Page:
SINGAPORE – When Hong Kong-based Singaporean Sharon Liu, 39, and her husband, Mr Lim Eng Seng, 41, returned to Singapore in January, they had planned to stay only a short while over the Chinese New Year.
However, the growing severity of the Covid-19 outbreak soon changed their minds.
With schools in Hong Kong shutting in early February, the couple decided to stay put in Singapore with their two young children.
Speaking to The Straits Times, Ms Liu said: “Just before the circuit breaker started in April, my husband and I flew to Hong Kong to pack up our things and come back.”
The owner of an events marketing company that operates in Singapore and Hong Kong said her family was already thinking of moving back home by the end of the year, due to a combination of factors.
The pandemic simply accelerated their plans and they decided to come home after living in Hong Kong for more than 10 years.
One reason was that both their parents are getting old and want their grandchildren to spend more time with family in Singapore, said Ms Liu. She has a two-year-old son, Andre, and a three-year-old daughter, Anya.
The political turmoil in Hong Kong, marked by more than a year of ongoing protests, also contributed to their decision to move back to Singapore, she added.
The move back home was relatively smooth. Ms Liu’s firm, Clearwater Communications, has been operating in both cities since 2018, so moving into the Singapore office was an easy transition to make.
Mr Lim, an investment broker, can work anywhere in the world, Ms Liu said.
She added: “He had built up his contacts in Hong Kong, so the main challenge in coming back is that he needs to build up a network in Singapore and this part of the region.”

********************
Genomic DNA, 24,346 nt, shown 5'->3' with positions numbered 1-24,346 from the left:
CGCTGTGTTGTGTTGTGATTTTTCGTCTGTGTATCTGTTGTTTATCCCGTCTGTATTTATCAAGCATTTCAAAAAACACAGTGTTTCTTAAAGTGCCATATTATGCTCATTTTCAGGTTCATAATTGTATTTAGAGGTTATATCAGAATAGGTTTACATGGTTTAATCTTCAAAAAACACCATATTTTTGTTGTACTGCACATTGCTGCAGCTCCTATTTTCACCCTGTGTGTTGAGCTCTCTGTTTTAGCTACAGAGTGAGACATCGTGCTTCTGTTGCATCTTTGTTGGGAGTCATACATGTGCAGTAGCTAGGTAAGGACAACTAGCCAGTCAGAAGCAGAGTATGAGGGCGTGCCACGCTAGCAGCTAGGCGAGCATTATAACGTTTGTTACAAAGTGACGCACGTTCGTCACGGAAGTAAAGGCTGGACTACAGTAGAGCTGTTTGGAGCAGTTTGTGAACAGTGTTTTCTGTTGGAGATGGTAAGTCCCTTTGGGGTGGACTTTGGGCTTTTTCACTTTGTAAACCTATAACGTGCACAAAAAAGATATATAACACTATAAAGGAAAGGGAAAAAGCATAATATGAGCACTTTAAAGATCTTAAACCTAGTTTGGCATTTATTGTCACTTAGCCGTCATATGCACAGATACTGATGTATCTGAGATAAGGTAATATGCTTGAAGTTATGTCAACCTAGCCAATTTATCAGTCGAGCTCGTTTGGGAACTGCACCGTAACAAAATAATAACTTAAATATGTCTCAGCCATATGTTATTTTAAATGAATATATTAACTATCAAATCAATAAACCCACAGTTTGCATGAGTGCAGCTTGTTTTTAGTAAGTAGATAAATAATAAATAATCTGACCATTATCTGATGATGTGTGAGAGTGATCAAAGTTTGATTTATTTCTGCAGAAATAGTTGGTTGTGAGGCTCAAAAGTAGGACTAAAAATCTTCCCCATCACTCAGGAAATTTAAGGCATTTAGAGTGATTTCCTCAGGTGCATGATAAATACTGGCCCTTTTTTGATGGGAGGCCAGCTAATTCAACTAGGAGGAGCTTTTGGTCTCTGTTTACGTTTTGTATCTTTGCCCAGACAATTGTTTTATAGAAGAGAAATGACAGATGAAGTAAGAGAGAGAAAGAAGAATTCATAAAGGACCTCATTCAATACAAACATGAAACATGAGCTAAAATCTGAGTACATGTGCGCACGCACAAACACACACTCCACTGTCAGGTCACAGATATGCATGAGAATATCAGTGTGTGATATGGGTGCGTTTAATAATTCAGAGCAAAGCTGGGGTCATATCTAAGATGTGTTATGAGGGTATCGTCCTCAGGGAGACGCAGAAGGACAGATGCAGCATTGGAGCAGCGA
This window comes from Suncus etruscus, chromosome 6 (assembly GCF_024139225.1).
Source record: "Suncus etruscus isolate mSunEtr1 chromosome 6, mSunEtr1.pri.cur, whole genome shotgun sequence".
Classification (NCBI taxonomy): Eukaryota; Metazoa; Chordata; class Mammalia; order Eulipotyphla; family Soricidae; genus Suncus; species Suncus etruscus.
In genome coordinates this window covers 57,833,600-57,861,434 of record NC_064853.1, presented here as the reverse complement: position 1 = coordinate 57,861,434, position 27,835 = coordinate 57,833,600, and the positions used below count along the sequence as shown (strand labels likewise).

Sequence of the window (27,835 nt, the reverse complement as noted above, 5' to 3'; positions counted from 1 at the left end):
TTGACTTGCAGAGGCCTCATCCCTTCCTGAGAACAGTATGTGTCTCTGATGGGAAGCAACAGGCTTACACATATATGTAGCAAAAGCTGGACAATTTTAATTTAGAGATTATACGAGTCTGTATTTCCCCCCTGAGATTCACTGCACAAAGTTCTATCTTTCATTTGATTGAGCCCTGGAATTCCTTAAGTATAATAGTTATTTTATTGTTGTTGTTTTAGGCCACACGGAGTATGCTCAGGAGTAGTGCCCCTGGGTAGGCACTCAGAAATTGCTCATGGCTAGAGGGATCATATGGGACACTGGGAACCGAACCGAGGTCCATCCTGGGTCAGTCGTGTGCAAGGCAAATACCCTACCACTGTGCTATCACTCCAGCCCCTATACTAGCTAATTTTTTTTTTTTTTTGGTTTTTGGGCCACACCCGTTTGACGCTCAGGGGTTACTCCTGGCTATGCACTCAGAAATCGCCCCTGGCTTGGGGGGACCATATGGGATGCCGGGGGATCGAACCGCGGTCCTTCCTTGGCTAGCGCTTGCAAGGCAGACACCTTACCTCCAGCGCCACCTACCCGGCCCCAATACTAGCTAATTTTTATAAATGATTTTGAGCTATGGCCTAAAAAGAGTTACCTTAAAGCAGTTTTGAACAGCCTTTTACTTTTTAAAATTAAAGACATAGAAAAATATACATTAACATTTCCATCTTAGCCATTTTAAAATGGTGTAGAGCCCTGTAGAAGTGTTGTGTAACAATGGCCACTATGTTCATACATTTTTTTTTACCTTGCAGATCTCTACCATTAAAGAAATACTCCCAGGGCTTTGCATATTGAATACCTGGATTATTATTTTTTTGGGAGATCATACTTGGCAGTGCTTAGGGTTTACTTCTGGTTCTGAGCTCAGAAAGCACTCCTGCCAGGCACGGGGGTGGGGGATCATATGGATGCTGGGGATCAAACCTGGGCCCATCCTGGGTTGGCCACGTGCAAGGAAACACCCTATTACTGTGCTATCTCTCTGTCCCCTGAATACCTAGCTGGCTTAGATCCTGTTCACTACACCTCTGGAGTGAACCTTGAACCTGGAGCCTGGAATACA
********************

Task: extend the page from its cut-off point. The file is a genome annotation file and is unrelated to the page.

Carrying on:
Ms Liu and her family are among the many overseas Singaporeans who returned amid the pandemic. According to the Government’s annual Population in Brief report released on Thursday (Sept 24), the total number of overseas Singaporeans fell from 217,200 in 2019 to 203,500 in 2020.
The number of overseas Singaporeans per 100 Singapore citizens had increased gradually from 5.7 in 2010 to 6.2 in 2019 before falling to 5.8 in 2020.
Overall, the growth in the number of overseas Singaporeans was slower over the past five years compared with the period from 2010 to 2015.
Singapore Management University sociologist Paulin Straughan said Singaporeans will likely resume heading overseas once travel restrictions are lifted.
She said: “A large group of these are younger Singaporeans who venture overseas for education and employment. So, as long as there are opportunities available, younger Singaporeans in particular will take up the challenge of establishing themselves elsewhere.
“However, I think while those heading for education opportunities are likely to resume travel, those seeking employment overseas might have to wait a little longer. Covid-19 has caused the global economy to slow down.”
Professor Straughan added that most major economies are recording a slowdown in growth and employment opportunities. Where there are limited positions available, it will be harder for Singaporeans to find employment overseas, just as it is now harder for foreigners to find employment in Singapore, she said.
She added: “I expect that every country will have to prioritise hiring locals over foreigners when both are equally qualified, so it is important for those seeking opportunities overseas to look at demands from the future of work, and take advantage of this period to leverage retraining and upskilling opportunities in Singapore.
“With the right skill sets, it will be easier to venture overseas when the economy picks up in the near future.”
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